Sunday, January 29, 2006

Do you trust Wiki to tell the truth?

I find this post at fascinating.

Evan Brown points to a number of cases in the US in which Wikipedia has been used to fill in background details. In the inevitable push online and into open source, it seems the wisdom of the crowds may eventually prevail for FACTUAL information in court cases. So, when we come up against a question such as 'where is the Sea of Okhotsk and what happens in it', we may end up just turning to Wiki and letting the crowd do the thinking.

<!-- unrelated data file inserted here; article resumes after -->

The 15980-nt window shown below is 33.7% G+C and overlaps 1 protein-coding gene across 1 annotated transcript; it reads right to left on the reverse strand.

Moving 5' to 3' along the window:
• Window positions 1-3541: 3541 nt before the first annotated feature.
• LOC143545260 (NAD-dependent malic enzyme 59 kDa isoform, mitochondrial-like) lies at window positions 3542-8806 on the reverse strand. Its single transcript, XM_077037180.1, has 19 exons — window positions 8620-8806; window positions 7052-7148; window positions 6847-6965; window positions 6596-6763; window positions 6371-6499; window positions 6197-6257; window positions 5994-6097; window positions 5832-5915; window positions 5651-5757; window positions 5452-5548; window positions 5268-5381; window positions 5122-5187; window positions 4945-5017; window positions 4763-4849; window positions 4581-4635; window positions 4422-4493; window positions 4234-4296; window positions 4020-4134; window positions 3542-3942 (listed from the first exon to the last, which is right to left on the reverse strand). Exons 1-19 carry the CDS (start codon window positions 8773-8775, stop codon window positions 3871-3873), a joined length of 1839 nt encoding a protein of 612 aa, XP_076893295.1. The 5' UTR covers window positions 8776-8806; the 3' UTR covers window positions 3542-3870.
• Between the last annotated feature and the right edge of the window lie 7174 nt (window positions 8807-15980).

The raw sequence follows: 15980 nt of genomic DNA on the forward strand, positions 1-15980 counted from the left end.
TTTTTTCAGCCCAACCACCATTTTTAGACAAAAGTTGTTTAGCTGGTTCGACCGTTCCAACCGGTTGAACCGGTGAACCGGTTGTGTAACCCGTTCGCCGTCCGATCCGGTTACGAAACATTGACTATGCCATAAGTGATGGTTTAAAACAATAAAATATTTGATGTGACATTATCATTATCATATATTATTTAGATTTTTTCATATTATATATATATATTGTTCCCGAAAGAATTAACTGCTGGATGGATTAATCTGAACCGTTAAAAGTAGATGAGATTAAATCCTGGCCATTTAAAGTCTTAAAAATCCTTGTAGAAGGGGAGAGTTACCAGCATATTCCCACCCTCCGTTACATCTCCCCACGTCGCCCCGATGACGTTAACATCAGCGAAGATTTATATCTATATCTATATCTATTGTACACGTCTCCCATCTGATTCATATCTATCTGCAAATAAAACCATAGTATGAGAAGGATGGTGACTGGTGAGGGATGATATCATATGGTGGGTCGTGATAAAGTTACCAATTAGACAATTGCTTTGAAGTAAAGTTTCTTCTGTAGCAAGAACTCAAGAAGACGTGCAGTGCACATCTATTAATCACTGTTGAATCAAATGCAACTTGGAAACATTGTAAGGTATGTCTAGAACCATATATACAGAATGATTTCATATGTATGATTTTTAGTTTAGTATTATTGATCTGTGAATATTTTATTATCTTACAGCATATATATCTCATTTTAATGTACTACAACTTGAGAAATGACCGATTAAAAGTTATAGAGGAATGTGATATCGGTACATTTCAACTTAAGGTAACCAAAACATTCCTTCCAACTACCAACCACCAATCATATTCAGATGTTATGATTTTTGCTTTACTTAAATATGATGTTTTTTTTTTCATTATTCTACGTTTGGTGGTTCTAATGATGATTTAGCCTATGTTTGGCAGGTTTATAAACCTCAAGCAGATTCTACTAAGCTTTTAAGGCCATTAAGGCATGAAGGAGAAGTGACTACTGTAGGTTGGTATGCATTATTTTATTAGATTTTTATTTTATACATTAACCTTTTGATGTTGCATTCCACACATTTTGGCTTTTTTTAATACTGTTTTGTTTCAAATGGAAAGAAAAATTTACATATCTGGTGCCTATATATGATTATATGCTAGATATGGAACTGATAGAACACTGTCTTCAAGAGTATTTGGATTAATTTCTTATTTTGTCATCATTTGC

What if Wiki is wrong?

This area of legal practice has always fascinated me. We, as lawyers, are generally crap at things like science, or medicine, or computer technology. Not always, mind you, but often. Given how much of law is bound up in science (think patents and DNA in criminal law), medicine (think accident compensation) or computer technology (just about everything) we are forced to take the word of the person in the dock as 'truth'. If the nice man with the beard says it must have been the defendant at the scene of the crime, who is Your Honour to judge?


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